UNION ALL
      SELECT ST_X(sp),ST_Y(sp),ST_Z(sp),ST_M(sp) 
       FROM ( SELECT ST_PointN(p_geom, generate_series(1, ST_NPoints(p_geom))) as sp
               WHERE ( p_GeometryType = 'ST_LineString' ) 
            ) AS linestring
      UNION ALL
      SELECT ST_X(sp),ST_Y(sp),ST_Z(sp),ST_M(sp)
        FROM ( SELECT ST_PointN(b.geom, generate_series(1, ST_NPoints(b.geom))) as sp
                 FROM (SELECT ST_GeometryN(p_geom,generate_series(1,ST_NumGeometries(p_geom))) as geom
                        WHERE ( p_GeometryType = 'ST_MultiLineString' ) 
                      ) as b
             ) AS multiline
      UNION ALL
      SELECT ST_X(sp),ST_Y(sp),ST_Z(sp),ST_M(sp)
        FROM ( SELECT ST_PointN(a.geom, generate_series(1, ST_NPoints(a.geom))) as sp
                 FROM ( SELECT ST_ExteriorRing(p_geom) as geom
                         WHERE ( p_GeometryType = 'ST_Polygon' )
                        UNION ALL
                        SELECT ST_InteriorRingN(p_geom,generate_series(1,ST_NumInteriorRings(p_geom))) as geom
                         WHERE ( p_GeometryType = 'ST_Polygon' )
                      ) a
             ) as polygon
      UNION ALL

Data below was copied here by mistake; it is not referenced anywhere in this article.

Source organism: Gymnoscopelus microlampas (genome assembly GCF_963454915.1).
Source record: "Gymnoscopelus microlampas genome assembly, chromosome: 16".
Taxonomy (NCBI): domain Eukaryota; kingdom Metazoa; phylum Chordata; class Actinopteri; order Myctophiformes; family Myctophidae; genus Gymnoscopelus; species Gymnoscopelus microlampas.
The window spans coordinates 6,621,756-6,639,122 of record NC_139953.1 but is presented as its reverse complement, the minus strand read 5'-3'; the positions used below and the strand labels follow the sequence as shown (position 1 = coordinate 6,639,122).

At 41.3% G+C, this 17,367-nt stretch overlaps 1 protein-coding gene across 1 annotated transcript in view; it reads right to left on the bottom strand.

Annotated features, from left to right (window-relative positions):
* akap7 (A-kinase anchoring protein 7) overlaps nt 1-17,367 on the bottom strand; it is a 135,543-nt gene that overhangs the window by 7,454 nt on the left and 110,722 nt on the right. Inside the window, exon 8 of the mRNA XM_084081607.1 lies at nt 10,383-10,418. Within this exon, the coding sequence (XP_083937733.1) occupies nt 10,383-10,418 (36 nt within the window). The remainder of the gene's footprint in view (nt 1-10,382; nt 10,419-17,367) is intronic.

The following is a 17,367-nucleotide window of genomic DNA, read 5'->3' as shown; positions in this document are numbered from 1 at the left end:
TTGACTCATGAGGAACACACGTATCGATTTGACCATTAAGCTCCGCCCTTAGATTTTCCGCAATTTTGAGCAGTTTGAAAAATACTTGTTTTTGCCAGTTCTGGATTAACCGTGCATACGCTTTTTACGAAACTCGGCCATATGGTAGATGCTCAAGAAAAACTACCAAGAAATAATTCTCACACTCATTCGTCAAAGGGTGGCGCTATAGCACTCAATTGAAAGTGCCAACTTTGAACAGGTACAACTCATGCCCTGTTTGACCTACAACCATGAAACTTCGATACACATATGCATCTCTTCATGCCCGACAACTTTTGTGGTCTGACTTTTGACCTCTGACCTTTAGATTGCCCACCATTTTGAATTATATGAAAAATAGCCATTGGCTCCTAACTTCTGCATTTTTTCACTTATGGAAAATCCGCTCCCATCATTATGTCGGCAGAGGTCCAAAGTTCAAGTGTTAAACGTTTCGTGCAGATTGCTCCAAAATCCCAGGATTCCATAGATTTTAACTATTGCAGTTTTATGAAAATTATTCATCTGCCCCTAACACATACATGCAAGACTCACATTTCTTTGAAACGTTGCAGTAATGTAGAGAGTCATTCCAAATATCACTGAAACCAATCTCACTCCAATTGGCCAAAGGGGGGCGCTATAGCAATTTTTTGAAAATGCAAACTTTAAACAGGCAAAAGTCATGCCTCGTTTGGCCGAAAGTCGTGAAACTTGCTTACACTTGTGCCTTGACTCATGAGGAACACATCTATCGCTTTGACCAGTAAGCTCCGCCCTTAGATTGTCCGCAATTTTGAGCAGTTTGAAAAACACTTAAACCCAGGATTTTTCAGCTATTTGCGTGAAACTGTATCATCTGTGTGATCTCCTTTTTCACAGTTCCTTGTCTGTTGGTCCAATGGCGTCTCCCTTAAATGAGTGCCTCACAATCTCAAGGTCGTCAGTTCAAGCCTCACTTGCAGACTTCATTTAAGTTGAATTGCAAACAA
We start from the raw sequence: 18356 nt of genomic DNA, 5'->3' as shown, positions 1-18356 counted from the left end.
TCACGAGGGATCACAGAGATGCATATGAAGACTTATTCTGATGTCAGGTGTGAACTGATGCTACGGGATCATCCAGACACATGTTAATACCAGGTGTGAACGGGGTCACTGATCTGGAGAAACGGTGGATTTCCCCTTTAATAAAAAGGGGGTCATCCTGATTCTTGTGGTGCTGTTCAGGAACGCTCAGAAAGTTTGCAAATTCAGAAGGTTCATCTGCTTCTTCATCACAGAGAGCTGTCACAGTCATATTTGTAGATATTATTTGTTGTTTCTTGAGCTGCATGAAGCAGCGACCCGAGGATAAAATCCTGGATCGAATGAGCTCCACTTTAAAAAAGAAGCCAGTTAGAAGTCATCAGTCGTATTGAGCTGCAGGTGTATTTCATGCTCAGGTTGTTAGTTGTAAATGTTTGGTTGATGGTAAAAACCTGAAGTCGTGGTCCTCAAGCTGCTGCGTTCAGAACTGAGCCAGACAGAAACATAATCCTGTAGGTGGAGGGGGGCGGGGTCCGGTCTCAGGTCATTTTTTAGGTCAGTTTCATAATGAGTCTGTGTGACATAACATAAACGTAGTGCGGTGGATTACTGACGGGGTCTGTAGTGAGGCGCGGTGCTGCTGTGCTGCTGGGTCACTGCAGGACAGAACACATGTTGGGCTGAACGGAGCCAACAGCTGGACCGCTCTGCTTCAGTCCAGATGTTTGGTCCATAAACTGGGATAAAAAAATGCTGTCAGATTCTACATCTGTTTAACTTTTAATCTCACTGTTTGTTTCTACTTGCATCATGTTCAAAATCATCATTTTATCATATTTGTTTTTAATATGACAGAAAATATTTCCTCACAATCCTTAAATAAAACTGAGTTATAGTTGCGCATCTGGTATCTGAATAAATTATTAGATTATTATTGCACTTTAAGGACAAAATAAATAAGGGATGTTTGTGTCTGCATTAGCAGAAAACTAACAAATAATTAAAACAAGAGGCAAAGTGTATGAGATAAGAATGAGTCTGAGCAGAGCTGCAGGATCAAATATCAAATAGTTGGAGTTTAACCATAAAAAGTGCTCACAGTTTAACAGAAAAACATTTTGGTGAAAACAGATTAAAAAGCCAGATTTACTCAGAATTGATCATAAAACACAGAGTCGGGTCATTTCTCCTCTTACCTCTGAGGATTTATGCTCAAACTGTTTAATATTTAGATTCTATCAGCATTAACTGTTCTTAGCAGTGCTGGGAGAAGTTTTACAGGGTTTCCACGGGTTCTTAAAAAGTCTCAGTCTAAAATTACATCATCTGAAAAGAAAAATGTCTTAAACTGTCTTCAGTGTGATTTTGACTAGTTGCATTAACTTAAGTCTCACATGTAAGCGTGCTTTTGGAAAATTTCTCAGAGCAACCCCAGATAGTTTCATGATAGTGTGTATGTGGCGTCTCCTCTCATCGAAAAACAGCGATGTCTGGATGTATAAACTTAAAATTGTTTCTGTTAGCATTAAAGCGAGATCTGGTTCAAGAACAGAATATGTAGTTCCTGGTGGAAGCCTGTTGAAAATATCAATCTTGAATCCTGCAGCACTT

SELECT ST_X(sp),ST_Y(sp),ST_Z(sp),ST_M(sp)
        FROM ( SELECT ST_PointN(a.geom, generate_series(1, ST_NPoints(a.geom))) as sp
                 FROM ( SELECT ST_ExteriorRing(b.geom) as geom
                          FROM (SELECT ST_GeometryN(p_geom,generate_series(1,ST_NumGeometries(p_geom))) as geom 
                                 WHERE ( p_GeometryType = 'ST_MultiPolygon' )
                               ) b    
                        UNION ALL
                        SELECT ST_interiorringn(c.geom,generate_series(1,ST_numinteriorrings(c.geom))) as geom
                          FROM (SELECT ST_GeometryN(p_geom,generate_series(1,ST_NumGeometries(p_geom))) as geom
                                 WHERE ( p_GeometryType = 'ST_MultiPolygon' )
                               ) c   
                      ) a
                    ) as multipoly;
    c_refcursor refcursor;
BEGIN
    IF ( p_geometry is NULL ) THEN
      return;
    END IF;
    v_GeometryType := ST_GeometryType(p_geometry);
    IF ( v_GeometryType = 'ST_Geometry' ) THEN
      -- Could be anything... use native PostGIS function
      v_GeometryType = GeometryType(p_geometry);
      IF ( v_geometryType = 'GEOMETRYCOLLECTION' ) THEN
         FOR v_geom IN 1..ST_NumGeometries(p_geometry) LOOP
            FOR v_rec IN SELECT * FROM ST_DumpPoints(ST_GeometryN(p_geometry,v_geom)) LOOP
   	        RETURN NEXT v_rec;
   	    END LOOP;
         END LOOP;
      ELSE
         -- Probably CURVED something...
         RETURN;
      END IF;
    END IF;
    IF ( v_geometryType NOT IN ('ST_Geometry','GEOMETRYCOLLECTION') ) THEN
      OPEN c_points(p_geometry,v_Geometrytype);
      c_refcursor := c_points;
      LOOP
        FETCH c_refcursor INTO 
              v_point.x, v_point.y, v_point.z, v_point.m;
        EXIT WHEN NOT FOUND;
        RETURN NEXT v_point;
      END LOOP;
      CLOSE c_refcursor;
    END IF;
END;
$$ LANGUAGE 'plpgsql';